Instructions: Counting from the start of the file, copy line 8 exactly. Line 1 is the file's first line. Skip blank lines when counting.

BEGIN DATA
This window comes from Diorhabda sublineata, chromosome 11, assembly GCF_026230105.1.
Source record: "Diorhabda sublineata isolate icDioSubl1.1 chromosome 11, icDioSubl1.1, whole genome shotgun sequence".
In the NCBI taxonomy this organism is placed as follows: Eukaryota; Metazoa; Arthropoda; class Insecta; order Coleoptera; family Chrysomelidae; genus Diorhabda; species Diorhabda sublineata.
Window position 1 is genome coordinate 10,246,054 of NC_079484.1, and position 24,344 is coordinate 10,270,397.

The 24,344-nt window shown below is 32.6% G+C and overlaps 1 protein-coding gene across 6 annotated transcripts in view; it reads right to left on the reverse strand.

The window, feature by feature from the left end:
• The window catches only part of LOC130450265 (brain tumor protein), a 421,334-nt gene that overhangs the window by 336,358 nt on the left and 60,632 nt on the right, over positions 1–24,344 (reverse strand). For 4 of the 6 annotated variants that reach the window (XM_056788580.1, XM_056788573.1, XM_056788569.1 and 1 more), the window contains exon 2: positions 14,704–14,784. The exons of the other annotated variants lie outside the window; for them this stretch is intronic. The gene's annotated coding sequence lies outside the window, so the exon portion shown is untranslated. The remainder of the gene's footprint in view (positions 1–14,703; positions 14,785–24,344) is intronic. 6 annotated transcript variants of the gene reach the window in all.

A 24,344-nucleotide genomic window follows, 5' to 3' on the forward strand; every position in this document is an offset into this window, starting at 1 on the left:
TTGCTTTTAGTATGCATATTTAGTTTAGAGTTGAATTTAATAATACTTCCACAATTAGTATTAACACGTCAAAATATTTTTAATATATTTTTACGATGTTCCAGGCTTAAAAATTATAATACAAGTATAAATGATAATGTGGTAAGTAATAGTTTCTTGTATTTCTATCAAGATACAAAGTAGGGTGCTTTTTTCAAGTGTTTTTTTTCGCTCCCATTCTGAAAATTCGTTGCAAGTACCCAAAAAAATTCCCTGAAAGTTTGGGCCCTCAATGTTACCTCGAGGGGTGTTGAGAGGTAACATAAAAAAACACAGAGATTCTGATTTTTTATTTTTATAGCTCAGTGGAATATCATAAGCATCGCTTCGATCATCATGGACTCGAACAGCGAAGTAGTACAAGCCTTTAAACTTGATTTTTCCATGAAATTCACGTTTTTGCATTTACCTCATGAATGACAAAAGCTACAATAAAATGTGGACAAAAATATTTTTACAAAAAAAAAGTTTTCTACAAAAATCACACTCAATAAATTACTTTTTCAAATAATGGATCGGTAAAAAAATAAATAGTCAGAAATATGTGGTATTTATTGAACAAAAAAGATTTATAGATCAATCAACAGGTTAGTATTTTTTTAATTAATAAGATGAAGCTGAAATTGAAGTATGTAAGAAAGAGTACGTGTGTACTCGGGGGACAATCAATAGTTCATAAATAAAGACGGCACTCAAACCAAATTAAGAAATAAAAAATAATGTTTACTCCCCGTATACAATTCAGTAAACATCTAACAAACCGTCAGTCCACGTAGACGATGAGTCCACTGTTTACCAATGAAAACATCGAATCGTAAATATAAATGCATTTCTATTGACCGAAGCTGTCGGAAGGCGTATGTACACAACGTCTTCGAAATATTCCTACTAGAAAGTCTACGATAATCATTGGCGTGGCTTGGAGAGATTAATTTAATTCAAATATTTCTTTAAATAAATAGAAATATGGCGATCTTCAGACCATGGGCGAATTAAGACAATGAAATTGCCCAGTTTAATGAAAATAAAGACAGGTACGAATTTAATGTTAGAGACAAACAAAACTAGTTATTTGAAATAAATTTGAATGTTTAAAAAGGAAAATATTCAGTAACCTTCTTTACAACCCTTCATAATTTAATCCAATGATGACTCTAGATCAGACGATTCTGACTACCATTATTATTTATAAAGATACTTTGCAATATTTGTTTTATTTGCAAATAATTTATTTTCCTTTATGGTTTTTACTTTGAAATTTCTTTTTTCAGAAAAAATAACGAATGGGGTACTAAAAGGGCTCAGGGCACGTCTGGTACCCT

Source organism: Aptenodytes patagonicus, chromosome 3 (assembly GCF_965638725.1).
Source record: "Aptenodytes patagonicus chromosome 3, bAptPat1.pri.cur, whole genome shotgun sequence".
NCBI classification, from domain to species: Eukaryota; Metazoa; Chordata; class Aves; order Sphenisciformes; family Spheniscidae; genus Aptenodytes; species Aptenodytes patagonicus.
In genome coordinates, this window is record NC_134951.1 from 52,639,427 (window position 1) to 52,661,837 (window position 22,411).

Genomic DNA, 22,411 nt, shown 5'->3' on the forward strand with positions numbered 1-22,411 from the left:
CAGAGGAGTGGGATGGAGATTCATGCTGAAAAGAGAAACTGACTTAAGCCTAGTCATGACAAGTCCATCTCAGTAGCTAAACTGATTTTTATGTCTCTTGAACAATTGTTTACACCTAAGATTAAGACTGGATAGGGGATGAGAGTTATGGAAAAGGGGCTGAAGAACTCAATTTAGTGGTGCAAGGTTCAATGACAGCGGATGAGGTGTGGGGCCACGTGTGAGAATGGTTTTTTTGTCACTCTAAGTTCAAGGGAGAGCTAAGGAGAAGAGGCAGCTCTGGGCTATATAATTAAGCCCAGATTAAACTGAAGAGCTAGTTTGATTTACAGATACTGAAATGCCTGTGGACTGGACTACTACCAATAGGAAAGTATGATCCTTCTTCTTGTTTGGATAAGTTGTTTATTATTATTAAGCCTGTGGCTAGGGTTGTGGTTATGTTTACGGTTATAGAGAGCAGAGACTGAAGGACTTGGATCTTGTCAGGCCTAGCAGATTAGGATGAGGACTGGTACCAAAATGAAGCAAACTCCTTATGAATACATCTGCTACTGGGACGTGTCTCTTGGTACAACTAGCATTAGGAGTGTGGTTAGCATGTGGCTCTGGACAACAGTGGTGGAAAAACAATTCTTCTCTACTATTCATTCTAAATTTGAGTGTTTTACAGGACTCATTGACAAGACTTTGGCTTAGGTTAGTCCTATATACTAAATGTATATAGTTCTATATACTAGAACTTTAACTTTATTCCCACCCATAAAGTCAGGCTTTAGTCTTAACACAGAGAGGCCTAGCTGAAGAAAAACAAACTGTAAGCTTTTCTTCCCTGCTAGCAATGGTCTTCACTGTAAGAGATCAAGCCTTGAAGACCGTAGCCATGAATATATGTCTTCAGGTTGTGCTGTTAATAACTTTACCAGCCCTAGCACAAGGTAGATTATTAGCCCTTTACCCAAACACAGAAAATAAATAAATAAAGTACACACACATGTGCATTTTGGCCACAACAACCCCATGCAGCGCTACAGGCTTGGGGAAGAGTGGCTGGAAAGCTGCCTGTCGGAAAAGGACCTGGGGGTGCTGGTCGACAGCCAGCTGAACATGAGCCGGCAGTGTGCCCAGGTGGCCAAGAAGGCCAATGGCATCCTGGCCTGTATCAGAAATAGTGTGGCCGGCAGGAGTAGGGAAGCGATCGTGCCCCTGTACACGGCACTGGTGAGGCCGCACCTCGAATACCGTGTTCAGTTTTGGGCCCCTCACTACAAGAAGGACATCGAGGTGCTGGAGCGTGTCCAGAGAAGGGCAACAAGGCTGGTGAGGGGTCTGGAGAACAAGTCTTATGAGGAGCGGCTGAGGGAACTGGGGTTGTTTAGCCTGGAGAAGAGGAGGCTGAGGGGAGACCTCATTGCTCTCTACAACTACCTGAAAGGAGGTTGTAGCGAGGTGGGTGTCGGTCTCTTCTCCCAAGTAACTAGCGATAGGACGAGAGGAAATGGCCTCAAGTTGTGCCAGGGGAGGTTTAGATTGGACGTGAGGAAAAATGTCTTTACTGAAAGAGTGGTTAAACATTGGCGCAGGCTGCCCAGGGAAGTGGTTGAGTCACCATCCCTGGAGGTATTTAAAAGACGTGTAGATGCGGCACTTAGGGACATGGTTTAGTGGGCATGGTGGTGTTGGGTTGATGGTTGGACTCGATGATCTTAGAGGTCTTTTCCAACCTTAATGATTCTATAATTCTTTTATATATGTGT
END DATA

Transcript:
A 24,344-nucleotide genomic window follows, 5' to 3' on the forward strand; every position in this document is an offset into this window, starting at 1 on the left: